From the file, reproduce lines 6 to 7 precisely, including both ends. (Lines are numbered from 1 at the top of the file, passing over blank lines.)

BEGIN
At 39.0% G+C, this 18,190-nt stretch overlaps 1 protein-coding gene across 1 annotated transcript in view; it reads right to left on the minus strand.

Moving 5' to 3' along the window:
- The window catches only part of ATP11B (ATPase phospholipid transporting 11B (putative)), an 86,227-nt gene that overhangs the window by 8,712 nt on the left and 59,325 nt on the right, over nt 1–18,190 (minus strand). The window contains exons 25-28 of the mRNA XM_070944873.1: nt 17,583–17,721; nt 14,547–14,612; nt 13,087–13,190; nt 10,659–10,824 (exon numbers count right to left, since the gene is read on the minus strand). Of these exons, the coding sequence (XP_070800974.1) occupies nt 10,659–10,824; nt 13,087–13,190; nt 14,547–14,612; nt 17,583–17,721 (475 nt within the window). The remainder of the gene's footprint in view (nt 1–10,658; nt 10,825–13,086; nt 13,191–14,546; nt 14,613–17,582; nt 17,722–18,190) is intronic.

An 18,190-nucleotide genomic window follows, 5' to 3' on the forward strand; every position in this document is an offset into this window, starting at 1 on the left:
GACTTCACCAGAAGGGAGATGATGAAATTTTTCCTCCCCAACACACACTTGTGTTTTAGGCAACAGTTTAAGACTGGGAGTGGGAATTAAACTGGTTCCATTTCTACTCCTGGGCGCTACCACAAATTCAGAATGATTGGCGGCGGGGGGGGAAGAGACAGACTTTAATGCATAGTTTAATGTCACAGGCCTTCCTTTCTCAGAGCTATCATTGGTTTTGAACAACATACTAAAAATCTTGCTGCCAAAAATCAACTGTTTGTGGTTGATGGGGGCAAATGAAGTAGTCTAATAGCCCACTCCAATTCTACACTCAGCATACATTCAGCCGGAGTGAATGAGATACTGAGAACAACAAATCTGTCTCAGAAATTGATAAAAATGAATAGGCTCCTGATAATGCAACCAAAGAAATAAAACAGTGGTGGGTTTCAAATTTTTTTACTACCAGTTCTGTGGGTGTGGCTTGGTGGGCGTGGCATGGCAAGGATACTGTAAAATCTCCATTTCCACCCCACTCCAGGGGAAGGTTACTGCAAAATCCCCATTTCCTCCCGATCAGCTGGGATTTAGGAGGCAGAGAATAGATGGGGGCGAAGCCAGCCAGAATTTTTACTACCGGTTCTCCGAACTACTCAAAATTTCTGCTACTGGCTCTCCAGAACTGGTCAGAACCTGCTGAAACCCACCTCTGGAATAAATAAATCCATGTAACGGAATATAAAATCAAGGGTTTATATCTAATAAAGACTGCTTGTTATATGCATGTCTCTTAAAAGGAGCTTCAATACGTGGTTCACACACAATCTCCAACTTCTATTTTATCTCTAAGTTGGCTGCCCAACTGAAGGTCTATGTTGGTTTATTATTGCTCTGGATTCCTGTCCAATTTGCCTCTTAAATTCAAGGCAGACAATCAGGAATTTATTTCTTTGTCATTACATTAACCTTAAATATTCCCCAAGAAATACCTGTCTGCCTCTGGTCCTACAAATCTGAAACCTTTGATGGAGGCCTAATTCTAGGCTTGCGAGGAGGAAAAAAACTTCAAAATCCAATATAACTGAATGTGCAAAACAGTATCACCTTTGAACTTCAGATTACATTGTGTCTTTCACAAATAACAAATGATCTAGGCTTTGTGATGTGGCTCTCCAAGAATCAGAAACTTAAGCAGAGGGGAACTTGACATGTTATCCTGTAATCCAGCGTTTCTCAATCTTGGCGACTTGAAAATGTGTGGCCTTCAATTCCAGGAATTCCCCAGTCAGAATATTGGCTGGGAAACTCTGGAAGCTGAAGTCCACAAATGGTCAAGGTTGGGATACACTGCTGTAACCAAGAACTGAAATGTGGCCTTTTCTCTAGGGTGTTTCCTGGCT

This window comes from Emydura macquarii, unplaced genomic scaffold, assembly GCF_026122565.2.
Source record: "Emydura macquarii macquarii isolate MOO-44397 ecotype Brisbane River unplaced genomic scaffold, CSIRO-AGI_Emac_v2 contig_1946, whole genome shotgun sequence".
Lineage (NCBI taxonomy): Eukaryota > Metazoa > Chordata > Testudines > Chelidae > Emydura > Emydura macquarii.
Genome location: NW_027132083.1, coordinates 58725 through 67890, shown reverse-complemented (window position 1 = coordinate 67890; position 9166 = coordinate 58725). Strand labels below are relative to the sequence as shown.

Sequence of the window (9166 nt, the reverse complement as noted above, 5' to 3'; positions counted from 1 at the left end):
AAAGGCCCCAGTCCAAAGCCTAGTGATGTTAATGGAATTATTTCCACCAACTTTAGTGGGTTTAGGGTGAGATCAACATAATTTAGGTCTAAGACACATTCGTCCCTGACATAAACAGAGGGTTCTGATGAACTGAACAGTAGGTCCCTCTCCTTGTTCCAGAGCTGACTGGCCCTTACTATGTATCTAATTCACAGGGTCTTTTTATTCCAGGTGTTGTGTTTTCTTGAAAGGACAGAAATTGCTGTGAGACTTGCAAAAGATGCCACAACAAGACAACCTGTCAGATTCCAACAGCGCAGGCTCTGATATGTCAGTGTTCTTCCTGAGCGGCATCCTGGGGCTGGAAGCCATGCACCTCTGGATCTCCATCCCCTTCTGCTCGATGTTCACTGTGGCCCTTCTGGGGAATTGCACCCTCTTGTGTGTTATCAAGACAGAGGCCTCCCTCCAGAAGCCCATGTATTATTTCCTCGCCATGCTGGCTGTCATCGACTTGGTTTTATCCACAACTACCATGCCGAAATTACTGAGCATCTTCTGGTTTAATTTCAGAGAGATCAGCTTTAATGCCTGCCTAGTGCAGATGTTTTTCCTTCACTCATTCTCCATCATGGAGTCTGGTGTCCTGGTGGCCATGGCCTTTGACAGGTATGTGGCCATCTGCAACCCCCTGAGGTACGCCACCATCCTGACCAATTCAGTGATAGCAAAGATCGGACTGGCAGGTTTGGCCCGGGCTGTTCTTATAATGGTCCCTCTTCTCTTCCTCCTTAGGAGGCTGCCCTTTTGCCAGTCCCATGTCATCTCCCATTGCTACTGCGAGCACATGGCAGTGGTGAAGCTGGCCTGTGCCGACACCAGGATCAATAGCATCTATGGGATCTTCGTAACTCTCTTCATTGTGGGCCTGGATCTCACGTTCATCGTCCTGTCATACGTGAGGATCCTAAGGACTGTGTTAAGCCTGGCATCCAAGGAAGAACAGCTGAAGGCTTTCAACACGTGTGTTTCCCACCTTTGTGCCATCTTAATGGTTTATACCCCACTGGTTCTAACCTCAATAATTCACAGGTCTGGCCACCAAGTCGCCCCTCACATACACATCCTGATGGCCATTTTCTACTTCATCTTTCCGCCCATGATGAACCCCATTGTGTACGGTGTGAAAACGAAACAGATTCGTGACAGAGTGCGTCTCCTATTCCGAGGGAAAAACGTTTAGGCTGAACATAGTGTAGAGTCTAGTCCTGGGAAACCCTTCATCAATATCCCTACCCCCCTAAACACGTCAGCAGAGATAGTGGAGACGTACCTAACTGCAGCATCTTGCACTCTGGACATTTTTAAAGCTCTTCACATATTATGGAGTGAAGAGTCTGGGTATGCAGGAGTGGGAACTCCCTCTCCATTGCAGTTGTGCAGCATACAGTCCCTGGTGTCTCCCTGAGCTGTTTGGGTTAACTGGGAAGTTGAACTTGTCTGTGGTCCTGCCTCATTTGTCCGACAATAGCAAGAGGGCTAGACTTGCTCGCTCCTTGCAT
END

This window comes from Emydura macquarii, unplaced genomic scaffold, assembly GCF_026122565.2.
Source record: "Emydura macquarii macquarii isolate MOO-44397 ecotype Brisbane River unplaced genomic scaffold, CSIRO-AGI_Emac_v2 contig_1946, whole genome shotgun sequence".